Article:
Eamon’s Diary: Setting: Graduate Studies Office, after four years of solid research and writing. The time had finally come – submission. “You’ll receive a letter in due course detailing …”, I couldn’t focus, didn’t care, didn’t want to know. Read more

PhD Diary: Laura Kelly

21 September 2009

Contributed by Laura Kelly, NUI Galway.

booksDo you consider your PhD to be a job or a vocation? Vocation, definitely. Not wanting to sound like a complete nerd, but it’s too enjoyable to be classed as a job.

In 20 words or less, tell us why you decided to do a PhD: It seemed like a fun thing to do and the natural next step after my masters.

Laura’s Diary: Being in the second year of my PhD, I haven’t yet reached the scary, panic-ridden stages of third year which I am told await me. In first year, I felt like I was trying to find my feet; looking at the literature and doing some research while tentatively trying to network with people at conferences. Second year is a strange in-between stage: on one hand, you feel more confident about your work as chapters begin to take shape, but on the other, there is a constant fear of “am I doing enough?” combined with the regular self-imposed guilt-trips when you spend an hour on Facebook that could possibly have been spent writing ground-breaking new scholarship…or not.

A typical week is difficult to surmise and this is what makes doing a PhD very different to a job. Read More

PhD Diary: Gráinne McEvoy

17 August 2009

Contributed by Gráinne McEvoy

Irish_passportDo you consider your PhD to be a job or a vocation? Like medicine and the holy orders, it’s a vocation. As evidenced by the on-call hours, the modest income, and the conviction that no other job is nearly as important.

In 20 words or less, tell us why you decided to do a PhD? In the most positive sense possible, and without a shred of irony, I couldn’t imagine myself doing anything else.

Gráinne’s Diary: I fully agree with Tomás Irish in the last PhD Diary who wrote that he views doing a PhD as a vocation but tries to treat it as a job. Indeed, I have to dispense with modesty and commend myself for generally sticking to a nine to five routine, even if my workload too often requires an additional seven to eleven nightshift. For some reason, though, and despite the fact that my family and close friends are immeasurably supportive and proud of what I have chosen to do, I still feel the need to prove to my non-academic loved ones that while my career choice may appear self-indulgent and airy-fairy, I still have a routine and responsibilities just like a real grown-up. I repeat ad nauseam that I have teaching responsibilities, I don’t watch daytime TV, and I work at a desk in a grey cubicle complete with hand lotion and pictures of my nieces and nephews. Before you advise me against protesting too much, I should point out that I am a sort of academic emigrant; I’m pursuing a doctoral degree in Boston. Read More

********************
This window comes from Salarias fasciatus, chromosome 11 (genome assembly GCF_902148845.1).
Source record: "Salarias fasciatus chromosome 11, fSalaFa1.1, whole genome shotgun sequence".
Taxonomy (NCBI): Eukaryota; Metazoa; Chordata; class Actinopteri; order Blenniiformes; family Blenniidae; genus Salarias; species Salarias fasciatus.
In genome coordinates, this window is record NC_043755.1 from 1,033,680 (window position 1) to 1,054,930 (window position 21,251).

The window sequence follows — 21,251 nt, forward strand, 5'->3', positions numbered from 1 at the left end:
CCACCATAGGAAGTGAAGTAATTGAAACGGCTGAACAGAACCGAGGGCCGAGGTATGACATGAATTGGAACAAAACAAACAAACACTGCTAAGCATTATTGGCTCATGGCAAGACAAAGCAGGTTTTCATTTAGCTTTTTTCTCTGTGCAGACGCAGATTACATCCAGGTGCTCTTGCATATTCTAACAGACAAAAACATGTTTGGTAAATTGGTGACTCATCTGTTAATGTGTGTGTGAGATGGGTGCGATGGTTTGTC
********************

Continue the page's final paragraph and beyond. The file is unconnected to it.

PhD Diary: Tomás Irish

20 July 2009

Contributed by Tomás Irish

booksDo you consider your PhD to be a job or a vocation?

It’s a vocation  which I try to treat like a job.

In 20 words or less, tell us why you decided to do a PhD:

I’ll try to do so in one hyphenated word: self-indulgence.

Tomás’s Diary:

A PhD is a bit like a chugger; it’s always there, and it is occasionally very annoying. There is no escape. You can put in your eight or nine hours a day and still find it tugging at your sleeve when you go to bed. There are – amazingly – times when I do not want to think about history or anything even tangentially linked to it. Unlike in many jobs (I suspect), there is no real ‘off’ switch when it comes to academic work; not in the evenings, not at the weekends. This was – for me – probably the single most difficult thing to get to grips with. If you spend all of your day thinking about a very specific period and aspect of history, it tends to get stuck in your brain. This can be an irritant when all you want to do is watch Masterchef. Read More